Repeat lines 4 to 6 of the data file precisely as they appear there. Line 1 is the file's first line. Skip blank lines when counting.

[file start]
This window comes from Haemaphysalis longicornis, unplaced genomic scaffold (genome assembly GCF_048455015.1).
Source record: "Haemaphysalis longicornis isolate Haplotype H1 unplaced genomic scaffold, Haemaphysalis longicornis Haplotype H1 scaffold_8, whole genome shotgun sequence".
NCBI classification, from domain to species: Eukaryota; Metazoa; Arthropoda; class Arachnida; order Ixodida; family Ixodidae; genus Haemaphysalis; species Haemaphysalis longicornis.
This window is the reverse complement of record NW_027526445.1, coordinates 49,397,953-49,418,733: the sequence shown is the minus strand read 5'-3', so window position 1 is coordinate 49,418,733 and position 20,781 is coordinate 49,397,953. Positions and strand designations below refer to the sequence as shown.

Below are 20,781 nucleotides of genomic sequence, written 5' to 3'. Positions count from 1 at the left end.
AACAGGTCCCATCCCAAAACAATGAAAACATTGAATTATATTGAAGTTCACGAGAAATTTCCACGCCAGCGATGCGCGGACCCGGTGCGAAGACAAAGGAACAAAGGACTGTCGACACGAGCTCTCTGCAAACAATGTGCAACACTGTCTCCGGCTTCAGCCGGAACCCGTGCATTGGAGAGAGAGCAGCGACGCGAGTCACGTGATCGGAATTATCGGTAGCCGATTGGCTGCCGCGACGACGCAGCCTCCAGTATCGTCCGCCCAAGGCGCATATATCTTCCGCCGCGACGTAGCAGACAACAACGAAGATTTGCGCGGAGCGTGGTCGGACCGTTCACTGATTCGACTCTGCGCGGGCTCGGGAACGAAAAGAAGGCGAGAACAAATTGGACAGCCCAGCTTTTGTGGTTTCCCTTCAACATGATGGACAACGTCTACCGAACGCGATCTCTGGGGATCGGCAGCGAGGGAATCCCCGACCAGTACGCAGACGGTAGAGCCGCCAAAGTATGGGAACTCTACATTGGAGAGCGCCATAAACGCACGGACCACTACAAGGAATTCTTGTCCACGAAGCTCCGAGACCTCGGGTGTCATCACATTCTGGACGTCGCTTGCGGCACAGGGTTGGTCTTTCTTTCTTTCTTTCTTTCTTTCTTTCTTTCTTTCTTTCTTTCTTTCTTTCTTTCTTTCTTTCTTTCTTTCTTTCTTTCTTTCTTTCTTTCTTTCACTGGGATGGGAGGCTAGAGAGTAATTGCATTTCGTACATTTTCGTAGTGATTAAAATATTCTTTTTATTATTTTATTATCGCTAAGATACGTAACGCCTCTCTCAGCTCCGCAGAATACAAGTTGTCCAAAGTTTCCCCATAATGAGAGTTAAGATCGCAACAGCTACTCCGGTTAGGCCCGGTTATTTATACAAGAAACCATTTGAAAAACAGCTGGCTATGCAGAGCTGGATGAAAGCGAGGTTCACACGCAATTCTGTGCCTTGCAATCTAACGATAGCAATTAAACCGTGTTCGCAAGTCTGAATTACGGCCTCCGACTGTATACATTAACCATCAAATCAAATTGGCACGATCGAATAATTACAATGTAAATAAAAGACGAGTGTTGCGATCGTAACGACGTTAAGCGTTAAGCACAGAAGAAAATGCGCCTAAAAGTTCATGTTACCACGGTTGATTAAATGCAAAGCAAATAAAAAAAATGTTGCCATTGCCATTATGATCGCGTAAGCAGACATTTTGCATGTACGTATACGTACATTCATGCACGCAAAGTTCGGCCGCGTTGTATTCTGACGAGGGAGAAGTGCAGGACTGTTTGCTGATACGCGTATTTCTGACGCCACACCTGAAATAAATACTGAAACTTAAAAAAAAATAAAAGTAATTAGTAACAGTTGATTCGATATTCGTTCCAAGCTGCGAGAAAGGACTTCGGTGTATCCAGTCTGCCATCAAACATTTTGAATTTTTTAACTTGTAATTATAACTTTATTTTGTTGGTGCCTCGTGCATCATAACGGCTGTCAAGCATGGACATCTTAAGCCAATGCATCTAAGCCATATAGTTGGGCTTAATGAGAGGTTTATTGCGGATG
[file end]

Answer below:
This window is the reverse complement of record NW_027526445.1, coordinates 49,397,953-49,418,733: the sequence shown is the minus strand read 5'-3', so window position 1 is coordinate 49,418,733 and position 20,781 is coordinate 49,397,953. Positions and strand designations below refer to the sequence as shown.

Below are 20,781 nucleotides of genomic sequence, written 5' to 3'. Positions count from 1 at the left end.
AACAGGTCCCATCCCAAAACAATGAAAACATTGAATTATATTGAAGTTCACGAGAAATTTCCACGCCAGCGATGCGCGGACCCGGTGCGAAGACAAAGGAACAAAGGACTGTCGACACGAGCTCTCTGCAAACAATGTGCAACACTGTCTCCGGCTTCAGCCGGAACCCGTGCATTGGAGAGAGAGCAGCGACGCGAGTCACGTGATCGGAATTATCGGTAGCCGATTGGCTGCCGCGACGACGCAGCCTCCAGTATCGTCCGCCCAAGGCGCATATATCTTCCGCCGCGACGTAGCAGACAACAACGAAGATTTGCGCGGAGCGTGGTCGGACCGTTCACTGATTCGACTCTGCGCGGGCTCGGGAACGAAAAGAAGGCGAGAACAAATTGGACAGCCCAGCTTTTGTGGTTTCCCTTCAACATGATGGACAACGTCTACCGAACGCGATCTCTGGGGATCGGCAGCGAGGGAATCCCCGACCAGTACGCAGACGGTAGAGCCGCCAAAGTATGGGAACTCTACATTGGAGAGCGCCATAAACGCACGGACCACTACAAGGAATTCTTGTCCACGAAGCTCCGAGACCTCGGGTGTCATCACATTCTGGACGTCGCTTGCGGCACAGGGTTGGTCTTTCTTTCTTTCTTTCTTTCTTTCTTTCTTTCTTTCTTTCTTTCTTTCTTTCTTTCTTTCTTTCTTTCTTTCTTTCTTTCTTTCTTTCTTTCTTTCACTGGGATGGGAGGCTAGAGAGTAATTGCATTTCGTACATTTTCGTAGTGATTAAAATATTCTTTTTATTATTTTATTATCGCTAAGATACGTAACGCCTCTCTCAGCTCCGCAGAATACAAGTTGTCCAAAGTTTCCCCATAATGAGAGTTAAGATCGCAACAGCTACTCCGGTTAGGCCCGGTTATTTATACAAGAAACCATTTGAAAAACAGCTGGCTATGCAGAGCTGGATGAAAGCGAGGTTCACACGCAATTCTGTGCCTTGCAATCTAACGATAGCAATTAAACCGTGTTCGCAAGTCTGAATTACGGCCTCCGACTGTATACATTAACCATCAAATCAAATTGGCACGATCGAATAATTACAATGTAAATAAAAGACGAGTGTTGCGATCGTAACGACGTTAAGCGTTAAGCACAGAAGAAAATGCGCCTAAAAGTTCATGTTACCACGGTTGATTAAATGCAAAGCAAATAAAAAAAATGTTGCCATTGCCATTATGATCGCGTAAGCAGACATTTTGCATGTACGTATACGTACATTCATGCACGCAAAGTTCGGCCGCGTTGTATTCTGACGAGGGAGAAGTGCAGGACTGTTTGCTGATACGCGTATTTCTGACGCCACACCTGAAATAAATACTGAAACTTAAAAAAAAATAAAAGTAATTAGTAACAGTTGATTCGATATTCGTTCCAAGCTGCGAGAAAGGACTTCGGTGTATCCAGTCTGCCATCAAACATTTTGAATTTTTTAACTTGTAATTATAACTTTATTTTGTTGGTGCCTCGTGCATCATAACGGCTGTCAAGCATGGACATCTTAAGCCAATGCATCTAAGCCATATAGTTGGGCTTAATGAGAGGTTTATTGCGGATG